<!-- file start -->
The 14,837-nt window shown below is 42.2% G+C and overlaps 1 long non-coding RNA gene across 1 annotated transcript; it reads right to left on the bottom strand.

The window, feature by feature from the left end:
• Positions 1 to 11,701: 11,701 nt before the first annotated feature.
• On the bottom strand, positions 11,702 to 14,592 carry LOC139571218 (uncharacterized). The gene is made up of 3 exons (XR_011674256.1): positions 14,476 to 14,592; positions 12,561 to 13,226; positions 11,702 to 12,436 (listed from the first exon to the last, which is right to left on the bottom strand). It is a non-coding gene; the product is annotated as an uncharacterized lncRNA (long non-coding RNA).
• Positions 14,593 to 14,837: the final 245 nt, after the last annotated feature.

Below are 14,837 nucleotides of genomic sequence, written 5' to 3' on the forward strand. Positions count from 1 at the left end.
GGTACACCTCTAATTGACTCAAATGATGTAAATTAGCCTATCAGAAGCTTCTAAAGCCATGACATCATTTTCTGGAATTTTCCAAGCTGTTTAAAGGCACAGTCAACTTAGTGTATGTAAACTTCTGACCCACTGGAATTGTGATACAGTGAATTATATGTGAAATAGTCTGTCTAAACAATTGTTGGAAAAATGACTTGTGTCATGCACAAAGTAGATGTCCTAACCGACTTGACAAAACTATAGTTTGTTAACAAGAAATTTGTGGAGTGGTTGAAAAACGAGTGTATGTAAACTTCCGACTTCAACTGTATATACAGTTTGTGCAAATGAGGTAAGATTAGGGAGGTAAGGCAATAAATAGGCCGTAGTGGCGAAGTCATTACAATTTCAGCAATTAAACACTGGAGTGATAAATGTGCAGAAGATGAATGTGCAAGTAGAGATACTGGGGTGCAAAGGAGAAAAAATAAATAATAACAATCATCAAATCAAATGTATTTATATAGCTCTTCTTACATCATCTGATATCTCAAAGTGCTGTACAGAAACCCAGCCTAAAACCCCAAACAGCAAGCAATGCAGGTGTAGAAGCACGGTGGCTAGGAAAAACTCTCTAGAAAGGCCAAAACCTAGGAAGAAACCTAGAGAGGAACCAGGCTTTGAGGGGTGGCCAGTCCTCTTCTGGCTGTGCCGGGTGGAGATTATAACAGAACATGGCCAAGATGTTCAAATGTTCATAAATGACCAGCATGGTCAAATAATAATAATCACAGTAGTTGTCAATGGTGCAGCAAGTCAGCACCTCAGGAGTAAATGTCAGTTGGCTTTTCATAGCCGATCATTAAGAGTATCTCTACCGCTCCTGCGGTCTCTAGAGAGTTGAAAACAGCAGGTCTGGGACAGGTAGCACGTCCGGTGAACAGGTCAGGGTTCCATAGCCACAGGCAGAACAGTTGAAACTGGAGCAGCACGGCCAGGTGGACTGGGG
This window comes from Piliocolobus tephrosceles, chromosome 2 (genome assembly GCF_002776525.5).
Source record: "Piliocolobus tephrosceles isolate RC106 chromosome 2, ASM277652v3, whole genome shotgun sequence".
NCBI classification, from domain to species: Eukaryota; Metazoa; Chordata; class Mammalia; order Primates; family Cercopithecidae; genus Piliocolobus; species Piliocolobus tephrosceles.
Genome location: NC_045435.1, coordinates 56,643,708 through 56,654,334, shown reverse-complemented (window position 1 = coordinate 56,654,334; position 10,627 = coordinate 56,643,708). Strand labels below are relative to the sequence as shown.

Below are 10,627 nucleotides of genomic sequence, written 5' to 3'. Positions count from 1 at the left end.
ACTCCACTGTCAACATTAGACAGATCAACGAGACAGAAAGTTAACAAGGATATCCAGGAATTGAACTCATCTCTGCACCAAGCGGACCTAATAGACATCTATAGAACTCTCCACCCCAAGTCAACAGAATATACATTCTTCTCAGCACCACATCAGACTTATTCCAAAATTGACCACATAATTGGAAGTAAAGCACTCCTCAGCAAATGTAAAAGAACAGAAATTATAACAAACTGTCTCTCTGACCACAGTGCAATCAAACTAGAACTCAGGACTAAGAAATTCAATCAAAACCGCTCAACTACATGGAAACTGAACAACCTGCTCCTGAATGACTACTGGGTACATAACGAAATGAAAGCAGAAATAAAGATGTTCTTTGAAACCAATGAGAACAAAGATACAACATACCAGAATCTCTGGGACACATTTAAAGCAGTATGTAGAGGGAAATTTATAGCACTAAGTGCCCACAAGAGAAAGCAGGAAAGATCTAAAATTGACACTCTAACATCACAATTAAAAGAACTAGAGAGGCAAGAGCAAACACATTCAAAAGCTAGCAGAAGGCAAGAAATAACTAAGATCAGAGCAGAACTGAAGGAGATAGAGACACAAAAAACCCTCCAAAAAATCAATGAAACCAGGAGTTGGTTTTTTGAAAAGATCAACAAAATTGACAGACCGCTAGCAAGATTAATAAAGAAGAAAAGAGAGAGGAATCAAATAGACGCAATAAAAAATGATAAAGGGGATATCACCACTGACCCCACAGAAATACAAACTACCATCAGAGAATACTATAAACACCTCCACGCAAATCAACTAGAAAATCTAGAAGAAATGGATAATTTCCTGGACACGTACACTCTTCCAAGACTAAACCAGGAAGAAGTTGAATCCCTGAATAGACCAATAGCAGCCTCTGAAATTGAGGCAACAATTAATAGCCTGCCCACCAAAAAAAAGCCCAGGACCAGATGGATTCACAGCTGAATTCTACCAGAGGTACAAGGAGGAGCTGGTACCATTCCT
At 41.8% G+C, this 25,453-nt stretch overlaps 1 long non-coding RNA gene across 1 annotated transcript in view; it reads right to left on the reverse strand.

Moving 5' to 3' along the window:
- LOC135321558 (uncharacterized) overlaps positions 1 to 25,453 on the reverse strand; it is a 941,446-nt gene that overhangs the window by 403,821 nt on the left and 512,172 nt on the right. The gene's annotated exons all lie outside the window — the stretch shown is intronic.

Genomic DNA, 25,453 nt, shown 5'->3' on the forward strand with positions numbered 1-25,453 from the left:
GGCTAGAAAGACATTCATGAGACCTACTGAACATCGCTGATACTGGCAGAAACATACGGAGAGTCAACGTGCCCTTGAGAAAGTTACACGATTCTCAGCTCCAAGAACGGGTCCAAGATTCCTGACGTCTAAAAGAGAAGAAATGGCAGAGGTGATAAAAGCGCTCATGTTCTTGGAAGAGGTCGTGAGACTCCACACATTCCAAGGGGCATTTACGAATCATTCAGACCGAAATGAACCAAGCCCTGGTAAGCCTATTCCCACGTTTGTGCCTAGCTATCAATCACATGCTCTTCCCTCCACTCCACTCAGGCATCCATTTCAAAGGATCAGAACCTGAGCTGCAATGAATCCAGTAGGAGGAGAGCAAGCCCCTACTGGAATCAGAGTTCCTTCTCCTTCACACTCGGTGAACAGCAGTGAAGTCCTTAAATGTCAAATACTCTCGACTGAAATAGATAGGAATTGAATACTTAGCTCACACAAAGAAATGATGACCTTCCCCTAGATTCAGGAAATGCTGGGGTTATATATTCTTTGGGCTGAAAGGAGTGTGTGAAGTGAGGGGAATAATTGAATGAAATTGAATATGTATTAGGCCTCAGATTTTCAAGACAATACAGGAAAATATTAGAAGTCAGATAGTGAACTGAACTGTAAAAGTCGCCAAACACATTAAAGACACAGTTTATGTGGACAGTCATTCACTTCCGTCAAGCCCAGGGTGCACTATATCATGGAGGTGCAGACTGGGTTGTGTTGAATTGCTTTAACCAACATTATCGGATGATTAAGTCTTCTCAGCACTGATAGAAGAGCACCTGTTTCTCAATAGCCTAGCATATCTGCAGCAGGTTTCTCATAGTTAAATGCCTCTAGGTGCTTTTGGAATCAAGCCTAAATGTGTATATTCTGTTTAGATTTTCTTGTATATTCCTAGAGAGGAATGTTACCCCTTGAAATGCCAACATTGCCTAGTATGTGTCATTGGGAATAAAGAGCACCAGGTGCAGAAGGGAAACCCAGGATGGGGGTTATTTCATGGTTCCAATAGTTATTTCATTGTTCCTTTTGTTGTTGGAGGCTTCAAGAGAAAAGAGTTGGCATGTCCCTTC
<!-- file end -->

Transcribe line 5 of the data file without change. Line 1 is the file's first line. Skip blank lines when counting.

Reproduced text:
• Positions 14,593 to 14,837: the final 245 nt, after the last annotated feature.